I just finished reading the book, A Thousand Splendid Suns, by Khaled Hosseini. I loved this book as much as I loved Hosseini’s book, The Kite Runner. Set in Afghanistan over a period of about 40 years, this story tells of two women, Mariam and Laila, and how their two lives painfully intersect against the backdrop of one Afghanistan’s most volatile and violent periods in recent history.
After reading Hosseini’s two books, I feel like I better understand the history and culture of Afghanistan. The book starts out with a five year old Mariam. She lives with her mother in a hut, or kolba, outside of a small city called, Herat. Mariam is a harami, or illegitimate child. Her father, Jalil, is the richest man in Herat and Mariam’s mother was his servant when he impregnated her. Rather than bearing the shame of conceiving a harami, he sent Mariam’s mother to live outside of town. Jalil visits Mariam once a week and Mariam adores these visits with her father. Despite her mother’s repeated warnings that her father is not the man she thinks he is, Mariam chooses to believe that her father loves her and would do anything for her. Mariam finds out that this is painfully untrue when her mother dies and Jalil refuses to take care of her or let her live in his house. Jalil’s three wives devise a plan to get Mariam out of their hair and to stop bringing shame on their family. Mariam is married off to a much older man named Rasheed and sent to live a reclusive life in Afghanistan’s biggest city, Kabul.
Years later, as Soviet bombs drop in Kabul, Laila is born. Laila grows up reeking the advantages of Communist rule. Mainly that being female doesn’t hold her back from enjoying a lot of freedom and being well educated. Laila’s older two brothers go off to fight the Soviet soldiers and she is left alone with her doting father and emotionally neglectful mother. Laila’s best friend, Tariq, is a victim of a Soviet landmind, and despite having an artificial leg, is her protector. When the Americans come and help the Afghans defeat the Soviets, Laila and her family cheer as the Soviets leave Kabul, naively thinking that they will finally be enjoying peace. However, break-off Afghani tribes quickly begin fighting each other for power and not only does the violence continue, it escalates.
When they are teenagers, Tariq’s family leaves Afghanistan for the safety of Pakistan. Laila’s family stays even though her father feels it would be better to leave. One day a missile aimed at Laila’s house kills her parents and nearly kills her. Her neighbors, Rasheed and Mariam, rescue her, nurse her back to health. Laila receives word that Tariq and his family were killed and soon Laila joins the family in as Rasheed’s second wife. Laila has no other choice because marrying Rasheed will keep her save. With no living relatives she would be homeless and vulnerable to being raped or killed. At first Mariam and Laila are bitter rivals. Soon they become as close as mother and daughter.
To say more would be spoiling the ending of this fantastic book. Most of all I came away from reading this book feeling a tremendous gratitude for being born in America, where, as a female, I take for granted the life that I live. Especially after the Taliban takes over Kabul, you see just how badly females were treated under their rule. Life stock was treated with more respect. Not only were women required to wear burquas whenever they left the house, if another man saw their face who was not their husband, they could be killed. They couldn’t leave the house without a male relative. If they did, they would be beaten. They were not allowed to be educated. They could only be seen my female doctors. That makes it kind of difficult when women weren’t allowed to work. The hospitals they were able to go to were places in squalor without adequate water, medications, or human decency. If a woman was raped, she could be killed by her family in an “honor killing” to save face. These are human atrocities that I could never imagine.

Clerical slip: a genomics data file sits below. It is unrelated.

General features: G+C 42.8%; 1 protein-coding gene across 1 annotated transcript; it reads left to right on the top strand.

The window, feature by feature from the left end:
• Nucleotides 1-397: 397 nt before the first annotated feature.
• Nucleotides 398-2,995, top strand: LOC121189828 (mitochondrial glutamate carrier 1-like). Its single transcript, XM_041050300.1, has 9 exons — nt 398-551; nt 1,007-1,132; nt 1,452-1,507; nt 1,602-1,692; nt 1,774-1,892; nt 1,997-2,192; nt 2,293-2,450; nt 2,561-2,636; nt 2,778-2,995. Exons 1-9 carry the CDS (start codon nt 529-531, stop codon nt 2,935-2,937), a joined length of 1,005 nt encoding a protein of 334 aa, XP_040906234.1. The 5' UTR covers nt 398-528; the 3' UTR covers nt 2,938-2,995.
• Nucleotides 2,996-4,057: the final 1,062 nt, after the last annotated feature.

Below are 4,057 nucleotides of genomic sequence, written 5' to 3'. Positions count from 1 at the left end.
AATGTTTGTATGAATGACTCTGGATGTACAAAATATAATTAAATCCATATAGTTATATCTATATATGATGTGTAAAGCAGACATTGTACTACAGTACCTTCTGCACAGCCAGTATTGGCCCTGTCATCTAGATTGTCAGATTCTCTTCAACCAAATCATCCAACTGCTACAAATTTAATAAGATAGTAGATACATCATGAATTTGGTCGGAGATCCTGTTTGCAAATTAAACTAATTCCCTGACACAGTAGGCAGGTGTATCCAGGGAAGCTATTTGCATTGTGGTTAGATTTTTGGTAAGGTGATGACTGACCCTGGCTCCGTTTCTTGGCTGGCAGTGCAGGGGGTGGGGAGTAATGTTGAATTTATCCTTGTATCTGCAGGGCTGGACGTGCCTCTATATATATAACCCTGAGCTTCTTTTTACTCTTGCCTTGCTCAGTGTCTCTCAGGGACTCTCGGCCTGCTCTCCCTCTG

The husband in the book, Rasheed, is a violent man who brutally beats Mariam for not providing him the son he desires. He beats her physically and he beats her down emotionally until she truly believes she is nothing. When Laila joins the family he pits them against each other by treating Laila like a Queen in the home and Mariam as her servant. After a few years, Mariam and Laila become close as they protect themselves against Rasheed’s cruelness. Laila’s friendship and her daughter Aziza’s love, save Mariam from feeling like she lived a wasted life. My favorite passage in the book is when Mariam reflects over her life:
She thought of her entry into this world, the harami child of a lowly villager, an unintended thing, a pitiable, regrettable accident. A weed. And yet she was leaving the world as a woman who had loved and been loved back. She was leaving the it as a friend, a companion, a guardian. A mother. A person of consequence.
Mariam and Laila’s story is fictional. However, there are probably thousands of Mariams and Lailas who have suffered due to the wars in Afghanistan and the oppressive culture. Despite all the progress that has been made in Afghanistan since the overthrow of the Taliban by the Americans in 2001, the misogynistic culture is still hard to overcome. Just within the last week, the Afghani government tried to pass a law that would require women to have sex with their husbands at least every four days. Marital rape does not exist to them. The wonderful thing we saw happening was women protesting in the streets. Social progress is happening.
I would recommend this book to anyone who not only desires to read a wonderful book, but anyone seeking to understand Afghanistan’s history and culture. Hosseini is truly a master of story telling. You will get lost in his world.